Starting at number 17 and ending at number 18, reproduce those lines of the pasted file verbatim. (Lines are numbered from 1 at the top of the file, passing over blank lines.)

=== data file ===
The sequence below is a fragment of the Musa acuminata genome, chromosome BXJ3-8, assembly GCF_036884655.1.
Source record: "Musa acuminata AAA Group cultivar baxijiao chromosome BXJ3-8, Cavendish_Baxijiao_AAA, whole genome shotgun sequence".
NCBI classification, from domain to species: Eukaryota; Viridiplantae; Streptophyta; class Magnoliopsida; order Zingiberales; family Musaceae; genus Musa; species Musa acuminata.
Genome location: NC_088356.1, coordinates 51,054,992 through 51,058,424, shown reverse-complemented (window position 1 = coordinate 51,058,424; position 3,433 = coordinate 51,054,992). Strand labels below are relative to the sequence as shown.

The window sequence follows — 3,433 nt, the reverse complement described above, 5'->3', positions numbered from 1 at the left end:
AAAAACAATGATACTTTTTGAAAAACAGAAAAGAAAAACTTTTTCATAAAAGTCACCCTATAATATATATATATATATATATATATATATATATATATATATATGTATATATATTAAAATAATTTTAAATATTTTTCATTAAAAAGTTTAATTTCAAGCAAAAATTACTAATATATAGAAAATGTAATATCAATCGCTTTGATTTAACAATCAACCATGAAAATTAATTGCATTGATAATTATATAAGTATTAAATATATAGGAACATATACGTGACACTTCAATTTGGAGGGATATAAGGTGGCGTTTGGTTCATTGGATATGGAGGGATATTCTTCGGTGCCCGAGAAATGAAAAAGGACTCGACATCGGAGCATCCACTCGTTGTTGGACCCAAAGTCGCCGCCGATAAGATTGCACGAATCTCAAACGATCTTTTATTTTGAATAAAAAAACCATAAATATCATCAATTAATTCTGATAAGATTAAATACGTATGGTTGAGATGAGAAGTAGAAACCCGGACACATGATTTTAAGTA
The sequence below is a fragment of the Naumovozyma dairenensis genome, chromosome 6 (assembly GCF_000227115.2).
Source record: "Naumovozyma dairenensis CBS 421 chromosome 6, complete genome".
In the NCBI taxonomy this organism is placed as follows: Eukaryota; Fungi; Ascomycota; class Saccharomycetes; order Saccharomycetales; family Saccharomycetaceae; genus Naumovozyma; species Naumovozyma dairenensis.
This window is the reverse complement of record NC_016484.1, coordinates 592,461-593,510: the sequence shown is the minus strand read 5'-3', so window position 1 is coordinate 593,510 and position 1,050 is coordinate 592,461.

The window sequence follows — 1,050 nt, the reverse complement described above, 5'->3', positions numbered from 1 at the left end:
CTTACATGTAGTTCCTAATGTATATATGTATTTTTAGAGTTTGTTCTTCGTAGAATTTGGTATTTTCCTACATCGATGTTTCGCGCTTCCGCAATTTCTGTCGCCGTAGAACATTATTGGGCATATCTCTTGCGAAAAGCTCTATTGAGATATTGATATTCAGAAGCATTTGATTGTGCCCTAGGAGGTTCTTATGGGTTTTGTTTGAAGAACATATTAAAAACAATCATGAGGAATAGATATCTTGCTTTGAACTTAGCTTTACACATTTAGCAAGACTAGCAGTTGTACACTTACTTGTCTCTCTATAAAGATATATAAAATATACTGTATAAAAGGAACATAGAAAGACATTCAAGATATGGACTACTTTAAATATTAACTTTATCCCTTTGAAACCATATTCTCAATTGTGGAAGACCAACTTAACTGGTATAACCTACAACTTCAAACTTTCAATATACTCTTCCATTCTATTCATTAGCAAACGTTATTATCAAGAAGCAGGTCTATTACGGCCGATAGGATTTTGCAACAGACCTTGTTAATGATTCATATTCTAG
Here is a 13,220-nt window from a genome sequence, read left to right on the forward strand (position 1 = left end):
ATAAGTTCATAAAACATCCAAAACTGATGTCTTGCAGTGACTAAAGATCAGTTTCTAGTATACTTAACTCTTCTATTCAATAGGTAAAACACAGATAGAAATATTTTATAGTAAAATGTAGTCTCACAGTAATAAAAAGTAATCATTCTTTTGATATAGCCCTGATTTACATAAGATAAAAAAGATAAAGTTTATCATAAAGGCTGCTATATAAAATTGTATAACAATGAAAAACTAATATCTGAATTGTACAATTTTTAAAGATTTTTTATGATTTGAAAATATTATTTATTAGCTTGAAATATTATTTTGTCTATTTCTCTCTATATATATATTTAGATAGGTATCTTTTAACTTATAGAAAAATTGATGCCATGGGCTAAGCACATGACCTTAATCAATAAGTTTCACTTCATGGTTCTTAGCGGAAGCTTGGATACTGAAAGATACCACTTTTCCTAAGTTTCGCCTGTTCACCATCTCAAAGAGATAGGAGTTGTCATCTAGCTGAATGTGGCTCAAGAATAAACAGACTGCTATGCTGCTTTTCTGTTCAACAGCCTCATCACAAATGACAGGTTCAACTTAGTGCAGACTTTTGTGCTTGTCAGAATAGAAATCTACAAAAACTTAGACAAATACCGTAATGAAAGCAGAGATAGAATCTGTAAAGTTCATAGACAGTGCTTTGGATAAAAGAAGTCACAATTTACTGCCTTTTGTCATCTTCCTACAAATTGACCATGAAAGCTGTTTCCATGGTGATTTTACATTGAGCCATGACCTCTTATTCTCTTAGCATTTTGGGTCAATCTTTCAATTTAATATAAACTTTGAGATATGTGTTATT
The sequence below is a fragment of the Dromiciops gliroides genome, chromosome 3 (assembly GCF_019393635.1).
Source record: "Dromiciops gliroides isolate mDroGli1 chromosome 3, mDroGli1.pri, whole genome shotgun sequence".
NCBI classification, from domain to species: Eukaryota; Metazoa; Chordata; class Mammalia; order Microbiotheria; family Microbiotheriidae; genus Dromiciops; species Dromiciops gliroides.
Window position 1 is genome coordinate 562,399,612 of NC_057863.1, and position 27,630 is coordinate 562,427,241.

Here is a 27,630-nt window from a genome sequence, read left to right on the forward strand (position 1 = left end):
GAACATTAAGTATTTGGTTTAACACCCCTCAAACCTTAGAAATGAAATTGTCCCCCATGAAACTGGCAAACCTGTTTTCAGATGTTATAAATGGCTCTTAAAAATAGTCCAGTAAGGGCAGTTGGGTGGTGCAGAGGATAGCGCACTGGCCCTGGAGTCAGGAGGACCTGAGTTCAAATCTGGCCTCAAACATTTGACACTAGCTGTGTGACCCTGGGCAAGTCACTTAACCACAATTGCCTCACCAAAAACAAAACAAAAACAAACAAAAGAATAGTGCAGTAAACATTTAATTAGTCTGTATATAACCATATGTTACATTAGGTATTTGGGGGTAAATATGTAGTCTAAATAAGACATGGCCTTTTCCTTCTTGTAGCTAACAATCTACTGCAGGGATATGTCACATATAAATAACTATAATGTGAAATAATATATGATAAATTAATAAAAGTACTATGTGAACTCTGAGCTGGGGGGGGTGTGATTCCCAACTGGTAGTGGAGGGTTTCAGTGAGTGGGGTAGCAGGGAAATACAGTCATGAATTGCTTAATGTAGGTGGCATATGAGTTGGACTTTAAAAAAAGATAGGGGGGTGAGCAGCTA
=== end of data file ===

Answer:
NCBI classification, from domain to species: Eukaryota; Metazoa; Chordata; class Mammalia; order Microbiotheria; family Microbiotheriidae; genus Dromiciops; species Dromiciops gliroides.
Window position 1 is genome coordinate 562,399,612 of NC_057863.1, and position 27,630 is coordinate 562,427,241.